2 weeks ago on April 5th | J | 66,028 notes
plays

ethanwearsprada:

pizzaforpresident:

emerant:

this is too wild

i’m so glad i watched this

ITALIA

2 weeks ago on April 4th | J | 120,161 notes
2 weeks ago on April 3rd | J | 491,351 notes
You will be shocked, kids, when you discover how easy it is in life to part ways with people forever.

That’s why, when you find someone you want to keep around, you do something about it.
How I Met Your Mother  (via anditslove)
2 weeks ago on April 2nd | J | 95,461 notes
2 weeks ago on April 1st | J | 176,669 notes
2 weeks ago on March 31st | J | 107,054 notes
donutlikeu:

scraggay:

slam nunk

the score is 6 to nun 

donutlikeu:

scraggay:

slam nunk

the score is 6 to nun 

2 weeks ago on March 30th | J | 322,512 notes
1 month ago on March 18th | J | 50,941 notes
disarms:

austene3:

OFFICER ON DECK!

cutie reporting for duty

disarms:

austene3:

OFFICER ON DECK!

cutie reporting for duty

1 month ago on March 17th | J | 287,278 notes
atlurbanist:

Saying goodbye, slowly, to the suburban experiment
Lewis Mumford (1895-1990) was an interesting guy. Among many other things, we was a fan of cities and good urban planning. He also gave a warning voice against the rise of car-centric suburbia as it was happening in the 20th century. Here’s a quote from him, emphasis from me:

In the suburb one might live and die without marring the image of an innocent world, except when some shadow of evil fell over a column in the newspaper. Thus the suburb served as an asylum for the preservation of illusion. Here domesticity could prosper, oblivious of the pervasive regimentation beyond. This was not merely a child-centered environment; it was based on a childish view of the world, in which reality was sacrificed to the pleasure principle.

Perspective: car-centric, suburban sprawl is a construct of the 20th century that clashes with the way human settlements developed and thrived for millennia. It reconstructed our living spaces on a scale meant for cars, making our neighborhoods inhospitable to the kind of pedestrian connectivity that we need for healthy interactivity with our environments and with  each other.
Some day that sprawl will be fully retro-fitted as the kind of walkable, compact environment that puts people in face-to-face contact more so than what happens now via windshield perspectives; respecting both basic human needs and also the land-space needs of nature. This is happening now slowly, in our lifetimes, but the damage is significant and the repair will take many years.
Future generations will look back on the suburban experiment of the 20th century as the bizarre, unnatural thing that it was. Knowing that makes me feel a bit better about how slow the process is of undoing the physical and psychological detritus of the experiment.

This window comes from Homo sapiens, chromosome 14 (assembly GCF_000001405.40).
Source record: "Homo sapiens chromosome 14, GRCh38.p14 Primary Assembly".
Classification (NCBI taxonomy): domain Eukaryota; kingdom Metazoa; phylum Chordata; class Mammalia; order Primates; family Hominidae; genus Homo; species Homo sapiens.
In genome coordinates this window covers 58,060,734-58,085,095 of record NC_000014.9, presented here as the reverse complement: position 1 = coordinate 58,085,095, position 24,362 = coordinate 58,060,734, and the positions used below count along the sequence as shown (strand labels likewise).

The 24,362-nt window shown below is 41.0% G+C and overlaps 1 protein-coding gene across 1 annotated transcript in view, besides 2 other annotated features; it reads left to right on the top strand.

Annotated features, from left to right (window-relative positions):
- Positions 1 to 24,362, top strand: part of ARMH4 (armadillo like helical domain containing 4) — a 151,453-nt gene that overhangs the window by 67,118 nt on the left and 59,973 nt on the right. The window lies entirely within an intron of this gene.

atlurbanist:

Saying goodbye, slowly, to the suburban experiment

Lewis Mumford (1895-1990) was an interesting guy. Among many other things, we was a fan of cities and good urban planning. He also gave a warning voice against the rise of car-centric suburbia as it was happening in the 20th century. Here’s a quote from him, emphasis from me:

In the suburb one might live and die without marring the image of an innocent world, except when some shadow of evil fell over a column in the newspaper. Thus the suburb served as an asylum for the preservation of illusion. Here domesticity could prosper, oblivious of the pervasive regimentation beyond. This was not merely a child-centered environment; it was based on a childish view of the world, in which reality was sacrificed to the pleasure principle.

Perspective: car-centric, suburban sprawl is a construct of the 20th century that clashes with the way human settlements developed and thrived for millennia. It reconstructed our living spaces on a scale meant for cars, making our neighborhoods inhospitable to the kind of pedestrian connectivity that we need for healthy interactivity with our environments and with  each other.

Some day that sprawl will be fully retro-fitted as the kind of walkable, compact environment that puts people in face-to-face contact more so than what happens now via windshield perspectives; respecting both basic human needs and also the land-space needs of nature. This is happening now slowly, in our lifetimes, but the damage is significant and the repair will take many years.

Future generations will look back on the suburban experiment of the 20th century as the bizarre, unnatural thing that it was. Knowing that makes me feel a bit better about how slow the process is of undoing the physical and psychological detritus of the experiment.

1 month ago on March 11th | J | 604 notes
1 month ago on March 7th | J | 2,092 notes

xie-art:

Remember this day, men, for it will be yours for all time

1 month ago on March 6th | J | 76,381 notes
1 month ago on March 5th | J | 18 notes
1 month ago on March 4th | J | 36,210 notes
kaseybriannewilliams:

Excellent Manners Wolf goes to his local coffee shop

kaseybriannewilliams:

Excellent Manners Wolf goes to his local coffee shop

1 month ago on March 3rd | J | 89,511 notes